Thalassemia major (TM) originated in Mediterranean, Middle Eastern, and Asian regions, and sickle cell disease (SCD) originated from throughout central Africa. However, because of migration, both diseases now occur globally and represent a growing health problem in many countries.1 Despite the remarkable improvements in medical therapy for hemoglobinopathies,2,3 hematopoietic stem cell transplantation (HSCT) still remains the only available curative approach. Although both TM and SCD are hemoglobinopathies, they are two distinct diseases requiring different approaches to HSCT, based on their different clinical features and course of disease. While transfusion dependency for TM is a priori an indication for HSCT, the indications for HSCT in SCD are less clearly defined because of the variability of the disease course. The literature shows there is a wide experience in transplantation for TM, whereas only a few hundred transplants have been performed for SCD.4,5 There are a number of possible reasons for this difference, including a lack of consensus about the indications and time point for HSCT in SCD, and the low chance of identifying an unrelated donor for SCD patients.6,7 Table 1 shows the principal differences between TM and SCD from the transplant perspective.
So far, only a few prospective clinical trials have been reported in these diseases, and the decision to perform HSCT and the details of transplant management remain principally dependent on data derived from predominantly retrospective investigations and on the clinical expertise of the different transplant centers.8 For these reasons, the EBMT Paediatric Diseases Working Party and Inborn Error Working Party recognized the importance of establishing common guidelines. In October 2011, a Consensus Committee was convened with the aim of reviewing the literature and creating a consensus document addressing the current treatment strategies for TM and SCD. This paper summarizes the results of this review and the panel’s recommendations on indications and the approach to HSCT in these disorders.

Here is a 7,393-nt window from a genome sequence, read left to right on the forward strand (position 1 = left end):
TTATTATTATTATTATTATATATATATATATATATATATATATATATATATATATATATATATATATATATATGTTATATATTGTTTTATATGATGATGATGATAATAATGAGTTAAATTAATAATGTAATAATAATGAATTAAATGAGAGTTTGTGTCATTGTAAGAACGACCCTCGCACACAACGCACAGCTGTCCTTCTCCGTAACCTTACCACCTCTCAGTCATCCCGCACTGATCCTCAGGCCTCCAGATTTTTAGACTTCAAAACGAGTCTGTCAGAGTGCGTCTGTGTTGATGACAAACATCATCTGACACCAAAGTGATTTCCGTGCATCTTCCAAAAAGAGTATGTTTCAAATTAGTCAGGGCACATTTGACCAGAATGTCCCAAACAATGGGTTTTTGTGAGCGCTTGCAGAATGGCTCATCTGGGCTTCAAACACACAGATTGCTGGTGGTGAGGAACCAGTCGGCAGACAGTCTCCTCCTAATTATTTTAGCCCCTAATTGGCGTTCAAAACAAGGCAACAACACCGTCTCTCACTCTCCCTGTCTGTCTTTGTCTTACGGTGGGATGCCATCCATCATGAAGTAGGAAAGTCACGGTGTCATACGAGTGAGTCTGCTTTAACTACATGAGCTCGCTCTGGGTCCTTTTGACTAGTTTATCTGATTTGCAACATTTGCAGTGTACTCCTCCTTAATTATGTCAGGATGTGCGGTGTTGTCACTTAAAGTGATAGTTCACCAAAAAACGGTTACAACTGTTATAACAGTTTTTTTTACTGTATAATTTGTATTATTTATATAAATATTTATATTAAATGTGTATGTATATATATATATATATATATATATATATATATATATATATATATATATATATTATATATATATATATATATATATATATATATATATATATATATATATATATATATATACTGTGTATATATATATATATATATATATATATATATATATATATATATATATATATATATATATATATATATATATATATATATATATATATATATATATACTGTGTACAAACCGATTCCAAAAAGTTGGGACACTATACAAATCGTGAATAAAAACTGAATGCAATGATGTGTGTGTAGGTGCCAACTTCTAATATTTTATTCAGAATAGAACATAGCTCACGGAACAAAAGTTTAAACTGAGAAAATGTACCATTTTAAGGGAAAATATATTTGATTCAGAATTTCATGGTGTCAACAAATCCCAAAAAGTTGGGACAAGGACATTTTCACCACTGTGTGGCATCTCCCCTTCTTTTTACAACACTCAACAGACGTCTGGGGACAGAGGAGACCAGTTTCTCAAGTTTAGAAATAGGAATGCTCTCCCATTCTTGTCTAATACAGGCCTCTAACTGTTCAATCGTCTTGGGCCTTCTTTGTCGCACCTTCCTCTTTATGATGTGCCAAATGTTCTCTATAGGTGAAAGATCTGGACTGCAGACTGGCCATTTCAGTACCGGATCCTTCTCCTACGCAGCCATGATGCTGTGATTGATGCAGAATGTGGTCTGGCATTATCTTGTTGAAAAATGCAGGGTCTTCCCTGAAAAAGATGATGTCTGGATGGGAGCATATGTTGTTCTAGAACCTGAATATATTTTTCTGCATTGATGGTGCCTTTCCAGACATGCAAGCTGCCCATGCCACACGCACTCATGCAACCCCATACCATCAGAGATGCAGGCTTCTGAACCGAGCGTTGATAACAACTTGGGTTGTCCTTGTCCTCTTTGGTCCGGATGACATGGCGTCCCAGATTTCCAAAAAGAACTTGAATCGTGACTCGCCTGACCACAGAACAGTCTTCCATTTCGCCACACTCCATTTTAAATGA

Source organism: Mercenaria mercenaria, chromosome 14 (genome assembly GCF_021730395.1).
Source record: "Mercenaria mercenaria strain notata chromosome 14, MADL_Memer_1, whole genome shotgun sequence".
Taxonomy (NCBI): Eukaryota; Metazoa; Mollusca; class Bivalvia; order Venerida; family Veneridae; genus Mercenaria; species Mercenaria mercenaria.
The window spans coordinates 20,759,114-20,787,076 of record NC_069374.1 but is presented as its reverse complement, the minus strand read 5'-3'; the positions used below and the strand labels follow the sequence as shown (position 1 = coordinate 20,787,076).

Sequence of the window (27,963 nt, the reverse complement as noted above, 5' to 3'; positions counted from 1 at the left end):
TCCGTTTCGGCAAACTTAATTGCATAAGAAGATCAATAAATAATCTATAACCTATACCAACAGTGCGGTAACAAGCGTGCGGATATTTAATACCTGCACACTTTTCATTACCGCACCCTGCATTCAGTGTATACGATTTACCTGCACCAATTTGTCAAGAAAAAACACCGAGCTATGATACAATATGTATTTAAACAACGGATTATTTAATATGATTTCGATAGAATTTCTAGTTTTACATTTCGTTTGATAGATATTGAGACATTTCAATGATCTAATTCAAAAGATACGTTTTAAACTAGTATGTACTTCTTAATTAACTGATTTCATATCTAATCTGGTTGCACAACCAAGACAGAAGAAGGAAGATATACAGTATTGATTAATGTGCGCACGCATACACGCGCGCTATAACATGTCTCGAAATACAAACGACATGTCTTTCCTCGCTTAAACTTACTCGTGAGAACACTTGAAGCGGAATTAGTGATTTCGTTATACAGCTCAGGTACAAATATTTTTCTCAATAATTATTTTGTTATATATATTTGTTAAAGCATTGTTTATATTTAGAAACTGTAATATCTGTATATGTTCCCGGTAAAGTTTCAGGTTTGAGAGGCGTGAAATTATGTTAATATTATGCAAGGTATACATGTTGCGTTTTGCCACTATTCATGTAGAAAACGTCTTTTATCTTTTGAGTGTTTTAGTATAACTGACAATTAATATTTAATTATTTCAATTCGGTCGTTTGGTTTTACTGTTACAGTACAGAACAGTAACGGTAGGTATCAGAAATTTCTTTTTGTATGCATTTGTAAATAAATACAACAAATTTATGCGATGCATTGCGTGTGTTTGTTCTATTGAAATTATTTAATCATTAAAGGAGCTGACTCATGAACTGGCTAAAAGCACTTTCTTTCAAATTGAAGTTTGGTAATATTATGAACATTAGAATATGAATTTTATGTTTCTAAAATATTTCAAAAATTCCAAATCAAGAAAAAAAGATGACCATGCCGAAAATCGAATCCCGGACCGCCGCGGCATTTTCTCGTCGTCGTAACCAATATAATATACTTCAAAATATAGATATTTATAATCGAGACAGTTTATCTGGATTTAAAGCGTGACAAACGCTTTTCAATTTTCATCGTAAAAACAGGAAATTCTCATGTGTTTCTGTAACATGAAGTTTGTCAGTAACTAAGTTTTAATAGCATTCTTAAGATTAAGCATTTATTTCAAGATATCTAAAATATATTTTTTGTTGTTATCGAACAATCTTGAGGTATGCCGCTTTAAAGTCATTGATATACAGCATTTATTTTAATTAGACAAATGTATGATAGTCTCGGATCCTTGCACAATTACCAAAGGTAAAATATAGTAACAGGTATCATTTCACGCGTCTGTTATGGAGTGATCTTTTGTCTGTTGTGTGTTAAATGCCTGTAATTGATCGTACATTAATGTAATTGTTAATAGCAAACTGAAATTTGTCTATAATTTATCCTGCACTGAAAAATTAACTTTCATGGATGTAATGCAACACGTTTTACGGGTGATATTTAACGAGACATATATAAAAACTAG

The committee panel was made up of experts jointly selected by the European Blood and Marrow Transplantation (EBMT) Inborn Error Working Party and the Paediatric Diseases Working Party. It was composed of 20 members, with recognized clinical and scientific experience in HSCT and/or medical management of TM and SCD. Members came from 18 institutions in 8 countries.
Pertinent published literature was identified from a search using the terms “TRANSPLANTATION AND THALASSAEMIA” or “SICKLE CELL DISEASE” using the National Library of Medicine PubMed database. In addition, abstracts from recent international hematology and annual stem cell transplant meetings (ASH, EBMT, and CIBMTR), meetings of the EBMT Inborn Errors and Paediatric Disease working parties and other educational meetings were also reviewed for relevance, supplemented by unpublished data from HSCT centers in Europe. The consensus meeting was prepared in the six months preceding the meeting by two working groups for TM (chaired by EA) and for SCD (chaired by SM). The two working groups assessed and weighted evidence using the GRADe approach for the two diseases separately from the abovementioned sources.9 Each member of the respective working group received a draft statement on the different topics, and checked and revised the suggested recommendations. During the final joint working group meeting, the recommendation statements were discussed and approved. Subsequently, a draft manuscript was sent to all committee members and was finally accepted by all of them. Any industrial influence on the process of consensus development was avoided.
HSCT in children and adolescents